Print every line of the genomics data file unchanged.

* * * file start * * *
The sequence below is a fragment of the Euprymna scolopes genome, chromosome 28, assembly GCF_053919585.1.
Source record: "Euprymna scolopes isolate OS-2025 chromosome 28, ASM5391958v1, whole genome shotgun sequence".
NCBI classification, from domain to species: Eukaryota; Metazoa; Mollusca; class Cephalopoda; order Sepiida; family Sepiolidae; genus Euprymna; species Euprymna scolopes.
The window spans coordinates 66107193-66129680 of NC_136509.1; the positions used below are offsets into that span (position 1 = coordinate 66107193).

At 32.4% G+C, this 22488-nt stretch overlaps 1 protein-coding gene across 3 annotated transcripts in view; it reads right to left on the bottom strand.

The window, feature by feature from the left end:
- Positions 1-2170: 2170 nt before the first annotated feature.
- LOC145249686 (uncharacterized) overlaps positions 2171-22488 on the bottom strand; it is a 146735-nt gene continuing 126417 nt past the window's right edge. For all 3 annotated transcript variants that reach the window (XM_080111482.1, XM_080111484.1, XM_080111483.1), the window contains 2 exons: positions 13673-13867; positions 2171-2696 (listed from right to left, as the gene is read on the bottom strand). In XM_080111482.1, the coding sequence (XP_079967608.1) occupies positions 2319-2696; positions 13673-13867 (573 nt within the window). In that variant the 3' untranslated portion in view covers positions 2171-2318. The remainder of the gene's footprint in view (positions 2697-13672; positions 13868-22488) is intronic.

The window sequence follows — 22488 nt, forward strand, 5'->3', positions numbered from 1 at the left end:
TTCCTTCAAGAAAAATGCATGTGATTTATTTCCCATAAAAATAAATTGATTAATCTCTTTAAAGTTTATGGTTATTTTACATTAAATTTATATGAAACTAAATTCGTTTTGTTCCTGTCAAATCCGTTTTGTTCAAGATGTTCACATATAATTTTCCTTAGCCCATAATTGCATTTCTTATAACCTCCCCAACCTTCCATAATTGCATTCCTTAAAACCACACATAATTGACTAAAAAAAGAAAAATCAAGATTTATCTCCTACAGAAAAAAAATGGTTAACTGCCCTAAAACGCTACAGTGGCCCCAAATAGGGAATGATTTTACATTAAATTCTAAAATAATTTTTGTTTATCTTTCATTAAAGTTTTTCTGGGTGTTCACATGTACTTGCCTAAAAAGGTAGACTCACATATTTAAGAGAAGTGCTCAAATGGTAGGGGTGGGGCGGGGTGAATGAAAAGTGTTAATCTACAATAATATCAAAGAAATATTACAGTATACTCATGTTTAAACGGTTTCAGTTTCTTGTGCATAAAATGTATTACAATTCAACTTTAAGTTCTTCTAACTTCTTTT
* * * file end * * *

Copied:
The sequence below is a fragment of the Euprymna scolopes genome, chromosome 28, assembly GCF_053919585.1.
Source record: "Euprymna scolopes isolate OS-2025 chromosome 28, ASM5391958v1, whole genome shotgun sequence".
NCBI classification, from domain to species: Eukaryota; Metazoa; Mollusca; class Cephalopoda; order Sepiida; family Sepiolidae; genus Euprymna; species Euprymna scolopes.
The window spans coordinates 66107193-66129680 of NC_136509.1; the positions used below are offsets into that span (position 1 = coordinate 66107193).

At 32.4% G+C, this 22488-nt stretch overlaps 1 protein-coding gene across 3 annotated transcripts in view; it reads right to left on the bottom strand.

The window, feature by feature from the left end:
- Positions 1-2170: 2170 nt before the first annotated feature.
- LOC145249686 (uncharacterized) overlaps positions 2171-22488 on the bottom strand; it is a 146735-nt gene continuing 126417 nt past the window's right edge. For all 3 annotated transcript variants that reach the window (XM_080111482.1, XM_080111484.1, XM_080111483.1), the window contains 2 exons: positions 13673-13867; positions 2171-2696 (listed from right to left, as the gene is read on the bottom strand). In XM_080111482.1, the coding sequence (XP_079967608.1) occupies positions 2319-2696; positions 13673-13867 (573 nt within the window). In that variant the 3' untranslated portion in view covers positions 2171-2318. The remainder of the gene's footprint in view (positions 2697-13672; positions 13868-22488) is intronic.

The window sequence follows — 22488 nt, forward strand, 5'->3', positions numbered from 1 at the left end:
TTCCTTCAAGAAAAATGCATGTGATTTATTTCCCATAAAAATAAATTGATTAATCTCTTTAAAGTTTATGGTTATTTTACATTAAATTTATATGAAACTAAATTCGTTTTGTTCCTGTCAAATCCGTTTTGTTCAAGATGTTCACATATAATTTTCCTTAGCCCATAATTGCATTTCTTATAACCTCCCCAACCTTCCATAATTGCATTCCTTAAAACCACACATAATTGACTAAAAAAAGAAAAATCAAGATTTATCTCCTACAGAAAAAAAATGGTTAACTGCCCTAAAACGCTACAGTGGCCCCAAATAGGGAATGATTTTACATTAAATTCTAAAATAATTTTTGTTTATCTTTCATTAAAGTTTTTCTGGGTGTTCACATGTACTTGCCTAAAAAGGTAGACTCACATATTTAAGAGAAGTGCTCAAATGGTAGGGGTGGGGCGGGGTGAATGAAAAGTGTTAATCTACAATAATATCAAAGAAATATTACAGTATACTCATGTTTAAACGGTTTCAGTTTCTTGTGCATAAAATGTATTACAATTCAACTTTAAGTTCTTCTAACTTCTTTT